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Relative to the rates at which people of different races commit murder in the United States, are police more likely to use deadly force against black or white people?

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African Americans comprise about 13% of the U.S. population, 55% of murder offenders, and 33% of people killed by police. In 2018, the academic journal Social Psychological and Personality Science published a nationwide study which examined racial disparities in police use of deadly force. It found: "Although blacks have greater odds of being fatally shot given population proportions, whites overall were more likely to be fatally shot given each group's involvement in those situations where the police may be more likely to use deadly force." The U.S. is the third-most populous nation in the world, with more than 330 million people, 800,000 police officers, and 16,000 murders per year. Politicians, activists, and journalists commonly focus on a tiny fraction of these murders, typically a white against another race. This is a common strategy of racists and demagogues, who demonize broad groups of people based on the actions of a few.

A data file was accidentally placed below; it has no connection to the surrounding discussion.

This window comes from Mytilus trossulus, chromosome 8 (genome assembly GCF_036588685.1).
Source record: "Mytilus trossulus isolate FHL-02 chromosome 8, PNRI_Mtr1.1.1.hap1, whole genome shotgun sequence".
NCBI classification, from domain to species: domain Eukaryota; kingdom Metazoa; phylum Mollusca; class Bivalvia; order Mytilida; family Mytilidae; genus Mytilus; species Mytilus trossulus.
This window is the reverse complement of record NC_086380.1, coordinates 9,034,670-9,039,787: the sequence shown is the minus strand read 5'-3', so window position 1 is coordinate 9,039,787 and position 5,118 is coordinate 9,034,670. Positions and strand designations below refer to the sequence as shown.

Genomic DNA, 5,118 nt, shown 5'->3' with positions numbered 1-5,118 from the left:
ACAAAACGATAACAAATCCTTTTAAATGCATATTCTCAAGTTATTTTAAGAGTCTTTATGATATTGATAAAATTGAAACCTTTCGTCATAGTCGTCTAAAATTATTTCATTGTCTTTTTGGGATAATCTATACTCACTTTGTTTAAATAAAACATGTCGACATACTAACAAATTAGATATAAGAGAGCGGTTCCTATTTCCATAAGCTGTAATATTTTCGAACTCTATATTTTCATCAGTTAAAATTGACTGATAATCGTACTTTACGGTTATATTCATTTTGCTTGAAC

DocumentationRace & HomicidePolice Killings2018 Study



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